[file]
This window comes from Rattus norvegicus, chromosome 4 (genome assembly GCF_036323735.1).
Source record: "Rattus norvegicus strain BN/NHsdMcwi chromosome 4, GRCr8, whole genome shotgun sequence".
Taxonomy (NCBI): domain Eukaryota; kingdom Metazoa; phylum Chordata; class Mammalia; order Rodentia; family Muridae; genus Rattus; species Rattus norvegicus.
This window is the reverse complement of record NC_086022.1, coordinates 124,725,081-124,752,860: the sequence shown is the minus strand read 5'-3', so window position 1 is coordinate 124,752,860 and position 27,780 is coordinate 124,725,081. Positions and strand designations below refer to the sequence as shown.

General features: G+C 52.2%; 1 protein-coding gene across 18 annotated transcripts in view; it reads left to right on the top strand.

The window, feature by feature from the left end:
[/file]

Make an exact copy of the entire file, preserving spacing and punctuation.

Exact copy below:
This window comes from Rattus norvegicus, chromosome 4 (genome assembly GCF_036323735.1).
Source record: "Rattus norvegicus strain BN/NHsdMcwi chromosome 4, GRCr8, whole genome shotgun sequence".
Taxonomy (NCBI): domain Eukaryota; kingdom Metazoa; phylum Chordata; class Mammalia; order Rodentia; family Muridae; genus Rattus; species Rattus norvegicus.
This window is the reverse complement of record NC_086022.1, coordinates 124,725,081-124,752,860: the sequence shown is the minus strand read 5'-3', so window position 1 is coordinate 124,752,860 and position 27,780 is coordinate 124,725,081. Positions and strand designations below refer to the sequence as shown.

General features: G+C 52.2%; 1 protein-coding gene across 18 annotated transcripts in view; it reads left to right on the top strand.

The window, feature by feature from the left end: